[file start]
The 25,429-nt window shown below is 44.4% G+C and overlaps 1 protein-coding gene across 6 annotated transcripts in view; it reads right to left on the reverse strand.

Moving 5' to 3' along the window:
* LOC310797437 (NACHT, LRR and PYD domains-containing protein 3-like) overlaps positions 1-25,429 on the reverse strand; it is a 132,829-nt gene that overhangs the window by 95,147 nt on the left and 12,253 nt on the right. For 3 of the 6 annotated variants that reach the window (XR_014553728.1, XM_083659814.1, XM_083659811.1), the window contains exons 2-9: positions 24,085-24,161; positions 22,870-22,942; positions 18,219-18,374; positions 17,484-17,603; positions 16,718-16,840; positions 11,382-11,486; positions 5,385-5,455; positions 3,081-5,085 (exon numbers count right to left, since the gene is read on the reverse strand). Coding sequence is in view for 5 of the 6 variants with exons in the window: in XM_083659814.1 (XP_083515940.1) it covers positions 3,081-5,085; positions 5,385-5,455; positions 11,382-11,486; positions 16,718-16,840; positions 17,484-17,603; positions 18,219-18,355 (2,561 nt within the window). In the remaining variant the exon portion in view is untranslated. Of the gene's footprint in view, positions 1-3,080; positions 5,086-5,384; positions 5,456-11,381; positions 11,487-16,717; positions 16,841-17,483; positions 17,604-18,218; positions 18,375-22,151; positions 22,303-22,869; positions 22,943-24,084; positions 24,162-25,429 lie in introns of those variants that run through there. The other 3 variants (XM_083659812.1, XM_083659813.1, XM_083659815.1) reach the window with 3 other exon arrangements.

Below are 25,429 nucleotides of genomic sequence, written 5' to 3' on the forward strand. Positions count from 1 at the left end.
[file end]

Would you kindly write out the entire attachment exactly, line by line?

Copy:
The 25,429-nt window shown below is 44.4% G+C and overlaps 1 protein-coding gene across 6 annotated transcripts in view; it reads right to left on the reverse strand.

Moving 5' to 3' along the window:
* LOC310797437 (NACHT, LRR and PYD domains-containing protein 3-like) overlaps positions 1-25,429 on the reverse strand; it is a 132,829-nt gene that overhangs the window by 95,147 nt on the left and 12,253 nt on the right. For 3 of the 6 annotated variants that reach the window (XR_014553728.1, XM_083659814.1, XM_083659811.1), the window contains exons 2-9: positions 24,085-24,161; positions 22,870-22,942; positions 18,219-18,374; positions 17,484-17,603; positions 16,718-16,840; positions 11,382-11,486; positions 5,385-5,455; positions 3,081-5,085 (exon numbers count right to left, since the gene is read on the reverse strand). Coding sequence is in view for 5 of the 6 variants with exons in the window: in XM_083659814.1 (XP_083515940.1) it covers positions 3,081-5,085; positions 5,385-5,455; positions 11,382-11,486; positions 16,718-16,840; positions 17,484-17,603; positions 18,219-18,355 (2,561 nt within the window). In the remaining variant the exon portion in view is untranslated. Of the gene's footprint in view, positions 1-3,080; positions 5,086-5,384; positions 5,456-11,381; positions 11,487-16,717; positions 16,841-17,483; positions 17,604-18,218; positions 18,375-22,151; positions 22,303-22,869; positions 22,943-24,084; positions 24,162-25,429 lie in introns of those variants that run through there. The other 3 variants (XM_083659812.1, XM_083659813.1, XM_083659815.1) reach the window with 3 other exon arrangements.

Below are 25,429 nucleotides of genomic sequence, written 5' to 3' on the forward strand. Positions count from 1 at the left end.